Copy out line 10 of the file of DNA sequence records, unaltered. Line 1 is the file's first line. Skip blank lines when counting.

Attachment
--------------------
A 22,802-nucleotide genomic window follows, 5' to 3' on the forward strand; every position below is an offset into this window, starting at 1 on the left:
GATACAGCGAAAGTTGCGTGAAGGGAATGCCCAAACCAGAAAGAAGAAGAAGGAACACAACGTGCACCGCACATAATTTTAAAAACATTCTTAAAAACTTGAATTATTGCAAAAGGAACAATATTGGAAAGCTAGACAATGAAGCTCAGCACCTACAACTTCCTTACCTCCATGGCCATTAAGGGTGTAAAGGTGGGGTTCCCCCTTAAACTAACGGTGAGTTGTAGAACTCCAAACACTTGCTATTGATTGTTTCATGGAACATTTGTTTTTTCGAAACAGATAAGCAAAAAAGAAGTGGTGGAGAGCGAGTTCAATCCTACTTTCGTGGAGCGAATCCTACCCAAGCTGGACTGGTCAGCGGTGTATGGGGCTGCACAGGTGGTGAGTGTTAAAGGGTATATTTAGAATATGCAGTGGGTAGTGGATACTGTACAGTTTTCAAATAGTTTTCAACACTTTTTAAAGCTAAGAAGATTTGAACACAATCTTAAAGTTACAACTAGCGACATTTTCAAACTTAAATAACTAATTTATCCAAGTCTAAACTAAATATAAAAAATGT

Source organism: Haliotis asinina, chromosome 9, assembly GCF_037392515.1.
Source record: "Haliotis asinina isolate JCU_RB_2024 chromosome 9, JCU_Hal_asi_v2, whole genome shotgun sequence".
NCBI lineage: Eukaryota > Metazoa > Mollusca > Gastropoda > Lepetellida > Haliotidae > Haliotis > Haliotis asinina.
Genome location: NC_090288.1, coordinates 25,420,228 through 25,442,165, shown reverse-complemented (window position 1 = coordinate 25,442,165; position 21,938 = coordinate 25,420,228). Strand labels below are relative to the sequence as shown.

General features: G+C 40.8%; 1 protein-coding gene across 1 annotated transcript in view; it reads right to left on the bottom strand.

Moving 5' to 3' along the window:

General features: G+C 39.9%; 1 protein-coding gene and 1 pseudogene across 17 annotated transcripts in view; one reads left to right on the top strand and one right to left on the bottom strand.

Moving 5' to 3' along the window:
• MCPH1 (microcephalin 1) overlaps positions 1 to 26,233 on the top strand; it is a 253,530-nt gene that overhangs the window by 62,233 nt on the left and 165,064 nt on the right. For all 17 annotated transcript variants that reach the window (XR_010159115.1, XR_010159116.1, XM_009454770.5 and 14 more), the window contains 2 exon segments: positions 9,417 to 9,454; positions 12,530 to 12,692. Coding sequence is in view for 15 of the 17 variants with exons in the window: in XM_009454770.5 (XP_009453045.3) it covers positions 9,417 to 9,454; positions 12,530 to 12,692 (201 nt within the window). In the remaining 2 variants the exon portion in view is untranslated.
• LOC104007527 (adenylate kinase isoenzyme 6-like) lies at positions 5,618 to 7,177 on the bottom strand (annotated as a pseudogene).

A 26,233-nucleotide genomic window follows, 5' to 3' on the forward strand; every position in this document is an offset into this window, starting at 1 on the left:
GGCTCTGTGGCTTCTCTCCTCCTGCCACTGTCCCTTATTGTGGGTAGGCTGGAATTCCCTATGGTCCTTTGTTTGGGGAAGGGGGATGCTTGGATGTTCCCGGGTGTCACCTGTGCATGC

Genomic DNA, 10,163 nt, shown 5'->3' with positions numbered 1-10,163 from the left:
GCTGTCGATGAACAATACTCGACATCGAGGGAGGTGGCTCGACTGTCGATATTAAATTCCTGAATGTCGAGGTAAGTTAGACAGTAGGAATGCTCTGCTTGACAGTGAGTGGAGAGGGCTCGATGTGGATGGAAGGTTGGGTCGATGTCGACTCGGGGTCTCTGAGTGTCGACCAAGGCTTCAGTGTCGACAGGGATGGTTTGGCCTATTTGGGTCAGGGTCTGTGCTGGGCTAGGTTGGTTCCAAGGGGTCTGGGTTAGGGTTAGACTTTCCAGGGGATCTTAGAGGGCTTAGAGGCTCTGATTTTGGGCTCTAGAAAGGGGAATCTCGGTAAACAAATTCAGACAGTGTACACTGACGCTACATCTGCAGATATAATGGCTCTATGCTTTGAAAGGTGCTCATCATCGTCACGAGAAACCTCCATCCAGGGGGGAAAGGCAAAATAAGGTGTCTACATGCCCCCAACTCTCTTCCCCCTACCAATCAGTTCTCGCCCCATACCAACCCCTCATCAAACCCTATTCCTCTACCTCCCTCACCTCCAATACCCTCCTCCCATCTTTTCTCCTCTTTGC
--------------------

Moving 5' to 3' along the window: